Many thanks to Penguin for sending me this book early. It was exactly what I needed this week....more
I think my problem was that this book was too much history and not enough story. It read like everything was being told to me. I didn't really know thI think my problem was that this book was too much history and not enough story. It read like everything was being told to me. I didn't really know the characters or their feelings about each other because I didn't spend any time in their heads. It was a great idea with a good setting and plot, but the characters fell completely and totally flat....more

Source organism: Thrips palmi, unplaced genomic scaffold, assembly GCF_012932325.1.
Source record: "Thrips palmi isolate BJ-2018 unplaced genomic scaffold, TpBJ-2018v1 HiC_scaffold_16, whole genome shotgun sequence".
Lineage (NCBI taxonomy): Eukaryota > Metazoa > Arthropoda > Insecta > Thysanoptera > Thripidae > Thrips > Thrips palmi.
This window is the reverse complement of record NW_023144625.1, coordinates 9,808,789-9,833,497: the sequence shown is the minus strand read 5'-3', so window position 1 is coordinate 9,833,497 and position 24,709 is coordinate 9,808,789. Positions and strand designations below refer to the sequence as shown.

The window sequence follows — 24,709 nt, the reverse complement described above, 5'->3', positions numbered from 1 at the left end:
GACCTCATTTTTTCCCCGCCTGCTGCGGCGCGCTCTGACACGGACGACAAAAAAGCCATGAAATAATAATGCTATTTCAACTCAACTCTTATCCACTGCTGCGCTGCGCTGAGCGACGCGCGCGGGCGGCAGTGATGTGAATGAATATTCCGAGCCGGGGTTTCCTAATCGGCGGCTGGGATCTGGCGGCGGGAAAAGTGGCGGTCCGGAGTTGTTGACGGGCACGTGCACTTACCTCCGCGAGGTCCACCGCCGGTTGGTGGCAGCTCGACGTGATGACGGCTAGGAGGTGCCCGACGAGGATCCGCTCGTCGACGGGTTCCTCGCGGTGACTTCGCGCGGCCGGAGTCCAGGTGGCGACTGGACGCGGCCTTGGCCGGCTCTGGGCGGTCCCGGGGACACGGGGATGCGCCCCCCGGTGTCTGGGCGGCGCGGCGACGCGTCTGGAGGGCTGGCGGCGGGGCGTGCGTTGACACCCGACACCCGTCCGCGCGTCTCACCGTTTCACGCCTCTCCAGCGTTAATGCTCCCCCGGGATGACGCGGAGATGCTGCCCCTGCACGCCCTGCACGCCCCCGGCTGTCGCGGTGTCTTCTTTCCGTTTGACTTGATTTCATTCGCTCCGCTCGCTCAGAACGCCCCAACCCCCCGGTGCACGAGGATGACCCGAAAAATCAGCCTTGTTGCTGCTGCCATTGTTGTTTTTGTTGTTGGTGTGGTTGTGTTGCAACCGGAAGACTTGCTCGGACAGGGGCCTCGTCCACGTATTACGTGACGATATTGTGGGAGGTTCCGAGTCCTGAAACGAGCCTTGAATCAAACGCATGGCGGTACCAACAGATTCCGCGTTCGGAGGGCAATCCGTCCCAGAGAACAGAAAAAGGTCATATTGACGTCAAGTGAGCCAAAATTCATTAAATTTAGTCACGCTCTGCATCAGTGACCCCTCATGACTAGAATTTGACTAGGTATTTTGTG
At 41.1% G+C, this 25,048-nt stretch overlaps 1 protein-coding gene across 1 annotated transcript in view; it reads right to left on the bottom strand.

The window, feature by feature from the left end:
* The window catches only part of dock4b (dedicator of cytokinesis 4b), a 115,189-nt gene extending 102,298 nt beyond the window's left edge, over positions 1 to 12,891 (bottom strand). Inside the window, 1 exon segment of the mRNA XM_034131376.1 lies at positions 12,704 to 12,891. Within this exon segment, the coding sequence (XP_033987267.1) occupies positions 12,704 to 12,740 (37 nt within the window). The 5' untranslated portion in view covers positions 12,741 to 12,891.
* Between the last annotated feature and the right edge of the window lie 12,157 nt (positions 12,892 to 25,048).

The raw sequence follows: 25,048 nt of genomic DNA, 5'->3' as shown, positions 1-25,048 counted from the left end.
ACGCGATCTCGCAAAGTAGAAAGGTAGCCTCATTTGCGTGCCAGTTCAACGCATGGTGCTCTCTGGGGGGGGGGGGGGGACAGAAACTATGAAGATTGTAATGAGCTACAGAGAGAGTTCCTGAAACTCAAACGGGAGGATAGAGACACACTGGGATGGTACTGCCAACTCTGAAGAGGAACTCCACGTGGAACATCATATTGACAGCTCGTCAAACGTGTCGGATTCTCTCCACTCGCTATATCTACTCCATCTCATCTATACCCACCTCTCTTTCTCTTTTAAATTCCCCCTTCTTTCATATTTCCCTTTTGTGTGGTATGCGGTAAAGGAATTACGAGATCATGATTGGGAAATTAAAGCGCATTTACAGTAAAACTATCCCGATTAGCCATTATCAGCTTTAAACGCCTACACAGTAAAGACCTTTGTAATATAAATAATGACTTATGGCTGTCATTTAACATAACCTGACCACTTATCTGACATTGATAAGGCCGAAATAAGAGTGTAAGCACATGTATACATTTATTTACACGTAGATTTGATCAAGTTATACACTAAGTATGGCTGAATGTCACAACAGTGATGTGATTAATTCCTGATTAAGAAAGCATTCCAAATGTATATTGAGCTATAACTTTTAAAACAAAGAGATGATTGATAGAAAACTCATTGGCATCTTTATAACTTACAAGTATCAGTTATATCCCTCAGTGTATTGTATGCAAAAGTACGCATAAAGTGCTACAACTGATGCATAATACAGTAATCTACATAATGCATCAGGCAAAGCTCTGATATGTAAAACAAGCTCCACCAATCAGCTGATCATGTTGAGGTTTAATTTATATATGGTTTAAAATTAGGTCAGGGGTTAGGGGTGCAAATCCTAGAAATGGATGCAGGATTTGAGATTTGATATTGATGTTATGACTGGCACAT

I didn't enjoy this nearly as much as some of Julia Quinn's other books. The plot was a good one in theory, but it stayed so basic that it was almostI didn't enjoy this nearly as much as some of Julia Quinn's other books. The plot was a good one in theory, but it stayed so basic that it was almost too simple. And, while I liked Sebastian and Annabel fine as individuals, I was disappointed that we didn't see a connection build between them a bit better (one of my favorite things about Julia Quinn's other books). Sebastian's "secret" from the world felt a little out of place at times. I expected the reveal to be maybe a little more subtle. And maybe if Annabel had figured it out on her own, that would have helped me see their connection better than being told it....more